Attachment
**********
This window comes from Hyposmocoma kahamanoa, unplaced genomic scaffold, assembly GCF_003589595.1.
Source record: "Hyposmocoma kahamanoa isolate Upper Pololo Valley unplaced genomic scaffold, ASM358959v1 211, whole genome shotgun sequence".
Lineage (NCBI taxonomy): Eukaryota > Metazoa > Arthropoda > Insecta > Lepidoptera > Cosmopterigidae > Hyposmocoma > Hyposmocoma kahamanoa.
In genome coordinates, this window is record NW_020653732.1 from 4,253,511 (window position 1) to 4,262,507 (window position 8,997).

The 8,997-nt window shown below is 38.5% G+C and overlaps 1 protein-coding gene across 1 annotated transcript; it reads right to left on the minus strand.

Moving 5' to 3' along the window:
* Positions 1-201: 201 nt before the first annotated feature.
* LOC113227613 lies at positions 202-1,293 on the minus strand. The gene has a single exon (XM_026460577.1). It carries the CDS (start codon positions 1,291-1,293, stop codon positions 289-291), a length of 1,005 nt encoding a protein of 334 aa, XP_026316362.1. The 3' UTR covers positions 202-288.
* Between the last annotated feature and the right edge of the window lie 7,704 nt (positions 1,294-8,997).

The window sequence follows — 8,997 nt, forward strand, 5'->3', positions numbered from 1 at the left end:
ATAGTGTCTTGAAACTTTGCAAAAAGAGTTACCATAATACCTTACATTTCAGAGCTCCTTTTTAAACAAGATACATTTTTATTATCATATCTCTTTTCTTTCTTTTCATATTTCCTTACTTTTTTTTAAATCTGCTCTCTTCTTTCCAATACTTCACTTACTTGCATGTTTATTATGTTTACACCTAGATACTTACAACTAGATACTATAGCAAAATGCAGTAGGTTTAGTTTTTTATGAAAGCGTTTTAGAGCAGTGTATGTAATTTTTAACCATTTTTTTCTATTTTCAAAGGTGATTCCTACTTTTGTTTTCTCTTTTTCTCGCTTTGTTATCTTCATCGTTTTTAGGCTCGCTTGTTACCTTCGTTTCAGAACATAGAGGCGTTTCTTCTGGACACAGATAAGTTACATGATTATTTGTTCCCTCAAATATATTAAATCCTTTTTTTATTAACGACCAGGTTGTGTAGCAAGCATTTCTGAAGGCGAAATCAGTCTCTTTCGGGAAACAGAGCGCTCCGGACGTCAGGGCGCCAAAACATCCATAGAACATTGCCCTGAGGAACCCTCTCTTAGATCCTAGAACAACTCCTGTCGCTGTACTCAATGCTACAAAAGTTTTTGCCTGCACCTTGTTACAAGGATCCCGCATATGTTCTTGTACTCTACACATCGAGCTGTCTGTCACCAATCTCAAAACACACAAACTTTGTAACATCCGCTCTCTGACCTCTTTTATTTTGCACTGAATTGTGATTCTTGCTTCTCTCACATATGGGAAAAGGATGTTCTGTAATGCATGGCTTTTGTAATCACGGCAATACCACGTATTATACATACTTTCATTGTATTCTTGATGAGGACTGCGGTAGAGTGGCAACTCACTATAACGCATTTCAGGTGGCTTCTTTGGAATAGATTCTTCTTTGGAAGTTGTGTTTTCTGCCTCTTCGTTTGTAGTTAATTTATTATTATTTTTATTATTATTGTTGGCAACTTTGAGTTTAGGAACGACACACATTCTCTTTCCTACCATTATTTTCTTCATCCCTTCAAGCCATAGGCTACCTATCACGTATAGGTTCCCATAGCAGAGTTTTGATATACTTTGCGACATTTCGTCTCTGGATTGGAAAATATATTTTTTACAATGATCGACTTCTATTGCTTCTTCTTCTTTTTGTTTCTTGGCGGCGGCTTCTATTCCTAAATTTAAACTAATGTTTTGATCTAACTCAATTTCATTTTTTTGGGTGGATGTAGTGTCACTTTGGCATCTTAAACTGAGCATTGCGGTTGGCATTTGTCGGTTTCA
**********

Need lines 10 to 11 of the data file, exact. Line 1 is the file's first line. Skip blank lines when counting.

The window sequence follows — 8,997 nt, forward strand, 5'->3', positions numbered from 1 at the left end:
ATAGTGTCTTGAAACTTTGCAAAAAGAGTTACCATAATACCTTACATTTCAGAGCTCCTTTTTAAACAAGATACATTTTTATTATCATATCTCTTTTCTTTCTTTTCATATTTCCTTACTTTTTTTTAAATCTGCTCTCTTCTTTCCAATACTTCACTTACTTGCATGTTTATTATGTTTACACCTAGATACTTACAACTAGATACTATAGCAAAATGCAGTAGGTTTAGTTTTTTATGAAAGCGTTTTAGAGCAGTGTATGTAATTTTTAACCATTTTTTTCTATTTTCAAAGGTGATTCCTACTTTTGTTTTCTCTTTTTCTCGCTTTGTTATCTTCATCGTTTTTAGGCTCGCTTGTTACCTTCGTTTCAGAACATAGAGGCGTTTCTTCTGGACACAGATAAGTTACATGATTATTTGTTCCCTCAAATATATTAAATCCTTTTTTTATTAACGACCAGGTTGTGTAGCAAGCATTTCTGAAGGCGAAATCAGTCTCTTTCGGGAAACAGAGCGCTCCGGACGTCAGGGCGCCAAAACATCCATAGAACATTGCCCTGAGGAACCCTCTCTTAGATCCTAGAACAACTCCTGTCGCTGTACTCAATGCTACAAAAGTTTTTGCCTGCACCTTGTTACAAGGATCCCGCATATGTTCTTGTACTCTACACATCGAGCTGTCTGTCACCAATCTCAAAACACACAAACTTTGTAACATCCGCTCTCTGACCTCTTTTATTTTGCACTGAATTGTGATTCTTGCTTCTCTCACATATGGGAAAAGGATGTTCTGTAATGCATGGCTTTTGTAATCACGGCAATACCACGTATTATACATACTTTCATTGTATTCTTGATGAGGACTGCGGTAGAGTGGCAACTCACTATAACGCATTTCAGGTGGCTTCTTTGGAATAGATTCTTCTTTGGAAGTTGTGTTTTCTGCCTCTTCGTTTGTAGTTAATTTATTATTATTTTTATTATTATTGTTGGCAACTTTGAGTTTAGGAACGACACACATTCTCTTTCCTACCATTATTTTCTTCATCCCTTCAAGCCATAGGCTACCTATCACGTATAGGTTCCCATAGCAGAGTTTTGATATACTTTGCGACATTTCGTCTCTGGATTGGAAAATATATTTTTTACAATGATCGACTTCTATTGCTTCTTCTTCTTTTTGTTTCTTGGCGGCGGCTTCTATTCCTAAATTTAAACTAATGTTTTGATCTAACTCAATTTCATTTTTTTGGGTGGATGTAGTGTCACTTTGGCATCTTAAACTGAGCATTGCGGTTGGCATTTGTCGGTTTCA